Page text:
The readers’ forum

Enact smarter marijuana laws

 

It is unbelievable that, after more than four decades of the destructive “wars on drugs,” Helen Aguirre Ferré offers, basically, a call for more of the same. ( It might be legal, but it’s not right, Jan. 19). Her claim is that while the legalization of marijuana may be popular, doing so would be wrong.

These are the arguments that were used 90 years ago in defense of alcohol prohibition: The use of mood and mind-altering substances is wrong, regardless of its popularity. Because alcohol has harmful consequences, it should continue to be illegal. America should continue to use police, prosecutors, courts, and prisons to enforce prohibition.

Been there, tried that.

What is most distressing is that, while highlighting the harmful consequences of the use of marijuana, she completely fails to offer the slightest defense of public policies that criminalize its use. Not the slightest acknowledgement of the cost as evidenced by the explosion of the prison population, the expansion of police powers to stop and search, the loss of privacy rights and, most important, the destruction of the lives.

Arrests for marijuana now account for more than half of all drug arrests in the United States. Between 2001 and 2010, there were 8.2 million arrests for marijuana, 88 percent of which were for possession, and in many cases for having small amounts.

Laws prohibiting the use of marijuana are one of the main weapons that the criminal justice system uses to imprison young black men.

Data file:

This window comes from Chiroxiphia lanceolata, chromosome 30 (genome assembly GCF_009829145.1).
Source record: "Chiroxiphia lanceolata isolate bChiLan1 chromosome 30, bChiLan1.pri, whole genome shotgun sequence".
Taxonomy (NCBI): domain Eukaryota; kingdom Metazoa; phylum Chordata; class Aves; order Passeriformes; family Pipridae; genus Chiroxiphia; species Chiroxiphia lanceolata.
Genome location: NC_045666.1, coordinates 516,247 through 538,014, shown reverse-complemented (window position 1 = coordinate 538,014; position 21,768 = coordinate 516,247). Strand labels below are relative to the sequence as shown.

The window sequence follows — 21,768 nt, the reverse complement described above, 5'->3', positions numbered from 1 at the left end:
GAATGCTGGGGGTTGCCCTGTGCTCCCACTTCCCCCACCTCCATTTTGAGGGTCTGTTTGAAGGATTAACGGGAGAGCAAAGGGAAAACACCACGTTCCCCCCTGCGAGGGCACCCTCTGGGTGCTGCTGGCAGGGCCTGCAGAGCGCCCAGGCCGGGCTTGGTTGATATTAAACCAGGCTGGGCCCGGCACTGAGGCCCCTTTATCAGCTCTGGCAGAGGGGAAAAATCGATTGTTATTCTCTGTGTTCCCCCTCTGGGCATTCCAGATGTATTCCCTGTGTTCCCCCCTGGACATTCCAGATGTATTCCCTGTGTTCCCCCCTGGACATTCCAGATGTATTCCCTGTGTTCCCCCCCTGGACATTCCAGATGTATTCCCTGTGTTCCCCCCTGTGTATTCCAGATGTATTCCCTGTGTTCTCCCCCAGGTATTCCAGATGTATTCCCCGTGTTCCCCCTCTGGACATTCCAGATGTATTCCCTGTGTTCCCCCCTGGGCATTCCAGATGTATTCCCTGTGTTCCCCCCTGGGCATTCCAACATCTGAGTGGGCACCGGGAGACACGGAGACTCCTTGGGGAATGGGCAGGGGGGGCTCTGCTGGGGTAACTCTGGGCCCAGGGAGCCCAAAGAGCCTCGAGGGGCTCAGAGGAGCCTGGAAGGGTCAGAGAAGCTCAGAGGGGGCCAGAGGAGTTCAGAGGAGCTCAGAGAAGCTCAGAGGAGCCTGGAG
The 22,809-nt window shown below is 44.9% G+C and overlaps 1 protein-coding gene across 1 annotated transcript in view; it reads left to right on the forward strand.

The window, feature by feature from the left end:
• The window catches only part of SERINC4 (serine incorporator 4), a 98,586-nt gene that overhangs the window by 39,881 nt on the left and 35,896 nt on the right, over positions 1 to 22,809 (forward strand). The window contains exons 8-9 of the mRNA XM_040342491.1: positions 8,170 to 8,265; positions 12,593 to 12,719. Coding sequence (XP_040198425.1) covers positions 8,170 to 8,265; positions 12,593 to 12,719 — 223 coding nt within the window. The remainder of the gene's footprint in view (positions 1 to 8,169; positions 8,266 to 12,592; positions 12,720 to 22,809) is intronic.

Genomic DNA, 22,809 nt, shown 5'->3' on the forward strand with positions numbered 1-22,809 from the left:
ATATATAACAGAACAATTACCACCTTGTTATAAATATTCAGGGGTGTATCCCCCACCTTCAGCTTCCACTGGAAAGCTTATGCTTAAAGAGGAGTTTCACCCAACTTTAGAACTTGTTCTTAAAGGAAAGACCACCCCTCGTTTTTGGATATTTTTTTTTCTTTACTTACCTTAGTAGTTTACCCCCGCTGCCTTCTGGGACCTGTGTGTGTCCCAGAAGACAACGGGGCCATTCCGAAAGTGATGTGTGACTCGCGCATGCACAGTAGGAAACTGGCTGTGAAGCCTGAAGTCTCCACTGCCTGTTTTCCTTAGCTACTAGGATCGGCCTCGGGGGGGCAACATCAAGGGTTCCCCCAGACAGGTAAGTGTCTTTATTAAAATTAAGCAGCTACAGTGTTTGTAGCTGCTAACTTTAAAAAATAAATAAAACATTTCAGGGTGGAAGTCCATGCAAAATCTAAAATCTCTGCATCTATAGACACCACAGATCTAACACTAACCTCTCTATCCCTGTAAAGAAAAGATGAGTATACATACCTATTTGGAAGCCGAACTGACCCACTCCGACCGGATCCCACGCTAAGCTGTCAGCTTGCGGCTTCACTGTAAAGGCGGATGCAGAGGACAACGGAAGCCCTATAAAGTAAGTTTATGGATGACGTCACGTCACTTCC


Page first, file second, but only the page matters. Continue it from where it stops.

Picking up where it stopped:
A recent ACLU study documenting racial disparities in the enforcement of laws against marijuana use found that, though the use of marijuana is roughly the same in the black community and the white community, data from all 50 states indicate that blacks are four times more likely to be arrested. In Florida and Miami-Dade County, the disparity is even greater.

The use of marijuana for medical purposes, including alleviating the pain and nausea of cancer patients and symptoms of other serious illnesses, some affecting children, will likely come before the voters of Florida in this November’s election.

The practical real-world consequences of continuing the war on drugs is that those suffering from serious illnesses endure extreme pain, malnourishment and a host of other symptoms so that we might prevent one more teenager from cavalierly experimenting with marijuana.

Sometimes it is smarter to adopt policies that are the least worst.

Howard L. Simon,

executive director, American Civil

Liberties Union of Florida, Miami

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